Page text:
What goes in

I have decided to start an experimental diet. The defining general rule is that I shall not eat any meat that I shall have not myself hunted or caught or raised, and killed.

This will involve ceasing all consumption of farm-raised meat, and greatly reducing meat intake overall. There are several reasons that I have decided to give this a shot, and although I was tempted to simply respond to questions about it with a smug and concise Mary Poppins answer (which I still reserve the right to do in conversation), I decided to enumerate them here. In no particular order they are:

1) Health. If not a lack of credible doubt, there is at least an abundance of evidence suggesting that eating typical quantities of meat, especially industrial farm raised meat, is physiologically bad for you. Notably, it increases risk of heart disease and cancer. Anecdotes and personal experience also suggest that eating less meat makes you smell (and taste) better, and upon simple reflection this makes sense.

2) Separation from the industrial meat farming system. The processes and conditions of raising and slaughtering most of the meat our society consumes are revolting. Most people that I have encountered can only enjoy eating meat if they put out of their minds where it came from, and this does not even require appealing to a sense of “animal rights”. Something about the image of an industrial feedlot strikes us as inherently unsanitary and unhealthy, and I don’t think we should attempt to ignore this. We should not eat things that we find revolting. This should be intuitive.

3) Moral accountability. If the prevalence of negativity toward hunting is any indication, I suspect that there would be far more vegetarians in the western world if people had to kill the animals that provided their meals themselves. This may be simply because they find the mechanics of slaughter unpleasant, much as I find cleaning toilets unpleasant, but most omnivorous types handle bloody raw meat on a regular basis so I doubt this is the real issue. More likely, they imagine themselves feeling sentimental (and probably guilty) about taking the life of an animal with two eyes and a brain. This is no-doubt related to the disconnect that exists in the popular imagination between our food and its sources. People see cuts of meat as food. They do not see animals as cuts of meat. So when a guiltless meat-eating individual expresses shock or disgust at the idea of hunting or fishing, it is either because they do not mentally connect the concepts of killing and eating, or because they are raging hypocrites. With the dots forcibly connected, I wonder whether more people would change their views on killing for food, or their views on eating meat.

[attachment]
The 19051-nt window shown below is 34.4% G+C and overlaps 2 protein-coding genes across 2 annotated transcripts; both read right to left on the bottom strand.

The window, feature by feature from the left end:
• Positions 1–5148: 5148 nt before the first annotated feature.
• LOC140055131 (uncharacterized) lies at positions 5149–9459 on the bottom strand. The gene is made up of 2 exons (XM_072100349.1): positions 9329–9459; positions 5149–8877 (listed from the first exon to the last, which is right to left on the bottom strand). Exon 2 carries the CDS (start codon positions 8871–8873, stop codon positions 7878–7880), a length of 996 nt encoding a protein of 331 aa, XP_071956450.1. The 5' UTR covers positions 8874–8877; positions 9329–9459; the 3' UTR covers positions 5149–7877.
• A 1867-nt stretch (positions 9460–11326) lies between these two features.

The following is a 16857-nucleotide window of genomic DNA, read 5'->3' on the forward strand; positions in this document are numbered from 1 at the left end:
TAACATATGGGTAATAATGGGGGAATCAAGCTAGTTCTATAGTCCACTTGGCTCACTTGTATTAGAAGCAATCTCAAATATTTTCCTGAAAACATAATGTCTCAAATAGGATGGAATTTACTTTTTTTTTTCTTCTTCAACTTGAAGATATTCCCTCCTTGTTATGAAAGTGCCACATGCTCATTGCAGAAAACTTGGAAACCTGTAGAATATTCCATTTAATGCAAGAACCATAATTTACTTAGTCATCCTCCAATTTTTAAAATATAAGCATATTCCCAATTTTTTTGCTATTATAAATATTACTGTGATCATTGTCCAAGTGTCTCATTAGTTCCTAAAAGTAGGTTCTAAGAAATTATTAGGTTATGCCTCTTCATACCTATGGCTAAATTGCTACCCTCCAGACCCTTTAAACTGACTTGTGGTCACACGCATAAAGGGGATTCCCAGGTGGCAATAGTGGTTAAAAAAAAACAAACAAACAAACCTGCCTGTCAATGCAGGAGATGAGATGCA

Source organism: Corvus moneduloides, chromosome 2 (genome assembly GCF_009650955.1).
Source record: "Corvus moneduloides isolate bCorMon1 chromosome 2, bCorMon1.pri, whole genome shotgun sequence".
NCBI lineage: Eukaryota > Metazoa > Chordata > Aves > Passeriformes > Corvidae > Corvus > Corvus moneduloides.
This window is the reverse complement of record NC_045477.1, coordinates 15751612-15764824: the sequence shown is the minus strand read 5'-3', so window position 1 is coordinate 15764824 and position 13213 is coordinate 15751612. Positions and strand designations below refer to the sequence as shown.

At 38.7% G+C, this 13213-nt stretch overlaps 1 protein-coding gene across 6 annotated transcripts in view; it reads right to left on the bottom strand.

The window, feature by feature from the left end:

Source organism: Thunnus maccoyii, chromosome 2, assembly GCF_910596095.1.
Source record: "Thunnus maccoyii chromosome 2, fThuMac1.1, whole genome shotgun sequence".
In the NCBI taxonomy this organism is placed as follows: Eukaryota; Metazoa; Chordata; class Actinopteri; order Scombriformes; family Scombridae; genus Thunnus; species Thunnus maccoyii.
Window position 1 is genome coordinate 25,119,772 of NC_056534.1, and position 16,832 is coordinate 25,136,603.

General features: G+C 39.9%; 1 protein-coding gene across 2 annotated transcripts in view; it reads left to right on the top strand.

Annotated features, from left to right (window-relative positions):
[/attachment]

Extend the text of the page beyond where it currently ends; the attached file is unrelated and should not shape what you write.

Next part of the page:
For my part, I do not believe that I should have other people do violence on my behalf that I would not be willing to do myself, whether that be dropping a bomb, throwing a switch, or pulling a trigger while looking a man or animal straight in the eye.

4) Incentive to hunt and fish. There are two main parts to this. First, I think it is prudent for everyone, man, woman, rural, or urban, to know how to survive without the umbilical of civilization supplying one’s needs. Health and moral issues aside, fish and game are invaluable resources in a survival situation, and knowing how to utilize them simply makes you a more robust organism.